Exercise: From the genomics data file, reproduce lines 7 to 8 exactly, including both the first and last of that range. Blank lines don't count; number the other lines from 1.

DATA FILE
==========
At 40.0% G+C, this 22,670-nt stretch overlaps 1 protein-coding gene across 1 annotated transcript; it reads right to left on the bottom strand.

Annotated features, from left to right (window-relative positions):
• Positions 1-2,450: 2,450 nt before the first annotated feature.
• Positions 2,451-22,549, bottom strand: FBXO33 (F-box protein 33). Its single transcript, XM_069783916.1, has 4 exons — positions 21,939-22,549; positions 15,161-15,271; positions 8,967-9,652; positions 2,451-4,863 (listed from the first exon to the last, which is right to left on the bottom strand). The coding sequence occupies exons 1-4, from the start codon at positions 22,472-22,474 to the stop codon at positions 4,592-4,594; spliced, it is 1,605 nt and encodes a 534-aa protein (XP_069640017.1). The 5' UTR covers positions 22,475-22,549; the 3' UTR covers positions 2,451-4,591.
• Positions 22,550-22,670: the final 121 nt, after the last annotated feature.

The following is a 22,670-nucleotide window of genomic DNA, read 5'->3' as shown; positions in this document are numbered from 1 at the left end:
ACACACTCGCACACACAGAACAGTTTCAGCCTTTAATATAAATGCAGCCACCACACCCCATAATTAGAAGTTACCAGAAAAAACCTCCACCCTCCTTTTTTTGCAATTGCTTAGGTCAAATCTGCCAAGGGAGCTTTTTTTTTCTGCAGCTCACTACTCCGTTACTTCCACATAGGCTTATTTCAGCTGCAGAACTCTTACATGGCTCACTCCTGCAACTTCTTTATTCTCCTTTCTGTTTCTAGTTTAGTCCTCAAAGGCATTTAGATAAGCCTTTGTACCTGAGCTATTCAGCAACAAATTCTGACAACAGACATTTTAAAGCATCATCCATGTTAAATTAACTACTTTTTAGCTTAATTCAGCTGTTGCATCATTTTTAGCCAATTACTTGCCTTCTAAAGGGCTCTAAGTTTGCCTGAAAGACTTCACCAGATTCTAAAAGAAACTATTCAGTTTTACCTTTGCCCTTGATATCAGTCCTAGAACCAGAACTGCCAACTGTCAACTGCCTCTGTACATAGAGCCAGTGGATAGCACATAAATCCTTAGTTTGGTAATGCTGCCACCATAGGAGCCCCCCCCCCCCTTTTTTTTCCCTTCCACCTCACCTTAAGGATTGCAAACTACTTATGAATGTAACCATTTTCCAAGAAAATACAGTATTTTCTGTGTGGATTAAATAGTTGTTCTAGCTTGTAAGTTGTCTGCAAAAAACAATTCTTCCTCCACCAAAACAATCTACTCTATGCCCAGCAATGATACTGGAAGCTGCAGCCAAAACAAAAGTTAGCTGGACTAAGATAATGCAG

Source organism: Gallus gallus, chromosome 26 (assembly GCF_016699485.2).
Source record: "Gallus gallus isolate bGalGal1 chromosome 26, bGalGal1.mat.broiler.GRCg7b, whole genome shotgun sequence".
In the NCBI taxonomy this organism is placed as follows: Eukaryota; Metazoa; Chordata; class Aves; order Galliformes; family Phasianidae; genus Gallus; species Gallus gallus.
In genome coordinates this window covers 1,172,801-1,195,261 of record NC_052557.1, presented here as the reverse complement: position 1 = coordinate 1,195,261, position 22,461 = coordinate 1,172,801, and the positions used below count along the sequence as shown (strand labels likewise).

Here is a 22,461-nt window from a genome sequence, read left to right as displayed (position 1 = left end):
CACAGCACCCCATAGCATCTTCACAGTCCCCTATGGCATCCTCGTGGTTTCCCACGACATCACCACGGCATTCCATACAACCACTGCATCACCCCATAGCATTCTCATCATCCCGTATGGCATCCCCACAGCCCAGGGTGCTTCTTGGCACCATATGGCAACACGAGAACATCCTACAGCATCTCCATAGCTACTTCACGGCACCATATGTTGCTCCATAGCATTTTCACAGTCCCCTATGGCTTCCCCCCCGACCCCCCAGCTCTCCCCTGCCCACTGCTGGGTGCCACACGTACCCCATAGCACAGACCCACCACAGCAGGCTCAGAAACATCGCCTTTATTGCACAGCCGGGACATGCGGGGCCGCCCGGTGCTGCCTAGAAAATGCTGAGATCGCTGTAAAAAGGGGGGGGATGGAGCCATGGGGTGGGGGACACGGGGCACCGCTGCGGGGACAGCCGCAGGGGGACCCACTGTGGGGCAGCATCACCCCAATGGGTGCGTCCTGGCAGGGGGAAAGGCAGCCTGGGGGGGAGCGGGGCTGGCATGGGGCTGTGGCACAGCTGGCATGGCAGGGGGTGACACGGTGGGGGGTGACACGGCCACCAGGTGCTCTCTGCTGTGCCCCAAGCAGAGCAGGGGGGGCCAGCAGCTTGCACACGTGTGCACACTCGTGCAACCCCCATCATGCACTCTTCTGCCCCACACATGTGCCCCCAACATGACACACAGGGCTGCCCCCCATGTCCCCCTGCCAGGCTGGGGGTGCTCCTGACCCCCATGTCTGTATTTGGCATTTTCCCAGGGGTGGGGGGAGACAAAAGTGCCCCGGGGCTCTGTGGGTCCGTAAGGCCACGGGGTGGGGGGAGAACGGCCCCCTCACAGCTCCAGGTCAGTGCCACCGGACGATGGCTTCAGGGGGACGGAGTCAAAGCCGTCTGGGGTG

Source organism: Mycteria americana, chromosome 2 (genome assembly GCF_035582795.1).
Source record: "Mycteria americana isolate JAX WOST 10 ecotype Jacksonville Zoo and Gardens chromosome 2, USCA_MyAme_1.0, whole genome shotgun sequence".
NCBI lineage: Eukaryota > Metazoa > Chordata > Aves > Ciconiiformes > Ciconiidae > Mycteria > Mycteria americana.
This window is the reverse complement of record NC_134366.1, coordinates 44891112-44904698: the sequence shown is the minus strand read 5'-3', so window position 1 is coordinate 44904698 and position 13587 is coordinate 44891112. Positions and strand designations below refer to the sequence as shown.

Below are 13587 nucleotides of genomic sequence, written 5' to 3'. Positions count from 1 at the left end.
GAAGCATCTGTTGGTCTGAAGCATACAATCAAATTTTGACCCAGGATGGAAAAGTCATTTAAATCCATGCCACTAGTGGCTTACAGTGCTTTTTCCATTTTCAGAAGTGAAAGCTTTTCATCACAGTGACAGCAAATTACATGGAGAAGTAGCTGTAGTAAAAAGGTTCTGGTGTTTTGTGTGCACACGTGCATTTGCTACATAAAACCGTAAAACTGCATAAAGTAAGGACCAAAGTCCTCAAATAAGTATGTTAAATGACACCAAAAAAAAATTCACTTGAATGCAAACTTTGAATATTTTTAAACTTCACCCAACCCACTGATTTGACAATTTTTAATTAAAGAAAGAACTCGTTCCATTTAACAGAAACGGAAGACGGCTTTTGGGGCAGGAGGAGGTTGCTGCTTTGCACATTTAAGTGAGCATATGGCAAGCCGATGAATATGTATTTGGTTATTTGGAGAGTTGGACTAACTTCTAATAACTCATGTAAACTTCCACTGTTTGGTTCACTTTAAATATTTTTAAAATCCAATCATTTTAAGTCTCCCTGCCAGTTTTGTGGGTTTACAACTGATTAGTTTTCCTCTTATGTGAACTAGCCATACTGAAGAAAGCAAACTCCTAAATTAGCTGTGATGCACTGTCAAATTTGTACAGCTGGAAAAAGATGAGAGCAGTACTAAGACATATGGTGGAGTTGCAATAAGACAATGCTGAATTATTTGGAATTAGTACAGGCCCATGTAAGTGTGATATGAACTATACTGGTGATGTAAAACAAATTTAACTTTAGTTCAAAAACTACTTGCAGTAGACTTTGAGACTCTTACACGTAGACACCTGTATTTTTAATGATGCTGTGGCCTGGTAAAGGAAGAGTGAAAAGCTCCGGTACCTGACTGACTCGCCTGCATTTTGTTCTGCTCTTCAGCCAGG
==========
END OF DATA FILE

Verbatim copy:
ACACACTCGCACACACAGAACAGTTTCAGCCTTTAATATAAATGCAGCCACCACACCCCATAATTAGAAGTTACCAGAAAAAACCTCCACCCTCCTTTTTTTGCAATTGCTTAGGTCAAATCTGCCAAGGGAGCTTTTTTTTTCTGCAGCTCACTACTCCGTTACTTCCACATAGGCTTATTTCAGCTGCAGAACTCTTACATGGCTCACTCCTGCAACTTCTTTATTCTCCTTTCTGTTTCTAGTTTAGTCCTCAAAGGCATTTAGATAAGCCTTTGTACCTGAGCTATTCAGCAACAAATTCTGACAACAGACATTTTAAAGCATCATCCATGTTAAATTAACTACTTTTTAGCTTAATTCAGCTGTTGCATCATTTTTAGCCAATTACTTGCCTTCTAAAGGGCTCTAAGTTTGCCTGAAAGACTTCACCAGATTCTAAAAGAAACTATTCAGTTTTACCTTTGCCCTTGATATCAGTCCTAGAACCAGAACTGCCAACTGTCAACTGCCTCTGTACATAGAGCCAGTGGATAGCACATAAATCCTTAGTTTGGTAATGCTGCCACCATAGGAGCCCCCCCCCCCCTTTTTTTTCCCTTCCACCTCACCTTAAGGATTGCAAACTACTTATGAATGTAACCATTTTCCAAGAAAATACAGTATTTTCTGTGTGGATTAAATAGTTGTTCTAGCTTGTAAGTTGTCTGCAAAAAACAATTCTTCCTCCACCAAAACAATCTACTCTATGCCCAGCAATGATACTGGAAGCTGCAGCCAAAACAAAAGTTAGCTGGACTAAGATAATGCAG

Source organism: Gallus gallus, chromosome 26 (assembly GCF_016699485.2).